Delta Air Lines has spent years working on its operations. The airline has invested and focused on running its operations with as few cancellations and delays as possible. However, since the start of the pandemic, especially at the end of 2020 and into early 2021, Delta has faced high-profile cancellations surrounding holiday weekends. Now, Delta’s executives believe that the carrier will be well-positioned for the summer.
Delta Air Lines on staffing
On the airline’s first-quarter earnings call, CEO Ed Bastian was asked about staffing. On the bottlenecks Delta is facing on getting back into gear, Mr. Bastian stated the following:
“I’d say the biggest bottleneck – two bottlenecks – that we face, which I feel very good about where we’re at, are clearly getting our pilot training and our pilots into the right categories and ready to fly, and, secondly, maintenance – making sure that we got our aircraft and our engines and all the work ready for a pretty quick rebound.”
He then addressed the airline’s high-profile cancellations, including around Easter:
“We had some cancellations on Easter Sunday, a couple weeks ago, about 100 in the business, and we’ve noticed that’s been a trend on some of the holiday weekends. But for the last few holidays – certainly President’s Day and Easter – not nearly the challenges that we experienced earlier in Thanksgiving and Christmas, and it’s because our business is dealing with the tension between making sure that we’ve got as many costs out and saved and people on – whether it’s voluntary leave or some other alternative play – and being ready to respond to demand as it comes back.”
Holiday cancellations at Delta
Thanksgiving, Christmas, and Easter are three of the most high-profile holidays in the last few months when Delta has faced cancellations across its mainline operations. The issue has largely been due to staffing issues.
Mr. Bastian, however, explained that the airline had spent time learning what went wrong and believes it is in a good spot for the summer:
“I feel pretty good about where we sit for the coming spring and summer. We spend an awful lot of time understanding that. You also need to appreciate that, in certain parts of the country, the virus is growing at a faster rate than others. We’ve had vaccinations moving and that’s impacted a little bit on the pilot availability because pilots need to sit for a couple of days every time they get a shot. But all in, I think our team is well-positioned and ready for the rebound that we see coming this summer.”
Delta and its pilots have previously indicated that the airline faced staffing shortages due to the health crisis. Some pilots have come down with the virus, and others that have left the airline, whether permanently or temporarily, have caused some difficulties for the airline in making sure it has the crew to run its full schedule on holidays.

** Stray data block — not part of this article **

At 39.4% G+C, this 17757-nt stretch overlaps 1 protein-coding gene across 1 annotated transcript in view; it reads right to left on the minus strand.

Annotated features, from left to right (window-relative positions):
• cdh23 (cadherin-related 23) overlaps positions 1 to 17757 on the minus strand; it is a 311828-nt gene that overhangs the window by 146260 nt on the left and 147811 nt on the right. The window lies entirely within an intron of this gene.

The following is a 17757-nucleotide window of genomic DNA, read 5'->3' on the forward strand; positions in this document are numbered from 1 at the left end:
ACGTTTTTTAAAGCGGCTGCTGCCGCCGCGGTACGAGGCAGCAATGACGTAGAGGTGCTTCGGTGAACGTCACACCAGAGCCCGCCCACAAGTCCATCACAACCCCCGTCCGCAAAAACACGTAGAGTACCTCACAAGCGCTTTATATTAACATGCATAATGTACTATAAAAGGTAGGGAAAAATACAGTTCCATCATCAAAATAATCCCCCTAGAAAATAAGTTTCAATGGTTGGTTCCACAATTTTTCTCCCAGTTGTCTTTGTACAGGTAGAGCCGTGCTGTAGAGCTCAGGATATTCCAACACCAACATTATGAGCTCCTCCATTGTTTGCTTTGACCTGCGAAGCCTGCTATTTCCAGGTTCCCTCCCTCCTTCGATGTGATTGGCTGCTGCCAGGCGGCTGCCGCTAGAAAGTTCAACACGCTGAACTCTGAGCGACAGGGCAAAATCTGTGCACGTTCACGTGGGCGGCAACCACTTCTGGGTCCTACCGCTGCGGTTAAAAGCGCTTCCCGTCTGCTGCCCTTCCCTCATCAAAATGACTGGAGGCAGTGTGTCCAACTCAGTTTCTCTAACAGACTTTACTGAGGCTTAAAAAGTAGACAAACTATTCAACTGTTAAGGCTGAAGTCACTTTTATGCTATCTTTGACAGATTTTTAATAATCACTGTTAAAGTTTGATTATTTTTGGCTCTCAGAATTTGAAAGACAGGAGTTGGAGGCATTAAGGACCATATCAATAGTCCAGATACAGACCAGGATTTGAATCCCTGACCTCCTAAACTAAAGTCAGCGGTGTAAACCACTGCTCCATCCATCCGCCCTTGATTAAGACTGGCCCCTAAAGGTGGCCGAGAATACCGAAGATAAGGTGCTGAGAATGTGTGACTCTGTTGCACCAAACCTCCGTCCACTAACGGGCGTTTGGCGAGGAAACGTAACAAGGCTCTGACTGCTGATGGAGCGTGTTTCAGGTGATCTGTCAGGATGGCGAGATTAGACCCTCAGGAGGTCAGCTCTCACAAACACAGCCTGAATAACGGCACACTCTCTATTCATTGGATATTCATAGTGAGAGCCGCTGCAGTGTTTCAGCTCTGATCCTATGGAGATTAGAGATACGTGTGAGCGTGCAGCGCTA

Getting employees back in the action
In January, Delta announced that it would be bringing additional pilot staffing back in advance of summer 2022. That memo was sent out when the airline faced a first quarter that seemed to be a continuation of the difficult fourth quarter of 2020.
Delta is not the only airline facing issues getting staff back in the air, but it is a deliberate process that takes time. Unfortunately for Delta, this has left some of the carrier’s holiday weekends short-staffed.
The other thing Delta is hoping to take care of before the summer is employee vaccinations. Federal authorities have stated that pilots must spend 48 hours out of the cockpit after receiving a dose of a vaccine. If a pilot receives two shots, the 48-hour period applies after each shot and is not avoidable.
With its pilots and flight attendants vaccinated and ready to fly, the airline believes it can pull off summer. Of course, time will tell whether or not the airline is ready for the summer.
Delta does not believe it is facing some of the staffing shortages that other companies in the tourism industry have. Mr. Bastian stated the following:
“I don’t think it’s an issue for the airlines, but I know the hotels, the rental car providers that you say are having a difficult time getting staff back, given the level of unemployment and other stimulus that’s been provided into the general economy, we’re not experiencing that issue at all here at Delta. Our people have been at work throughout the entire time.”
Delta has benefited from three rounds of support from the United States government. The airline took part in the Payroll Support Program (PSP), which has covered employee salaries.
Do you think Delta is right in expressing optimism over its summer operations? Let us know in the comments!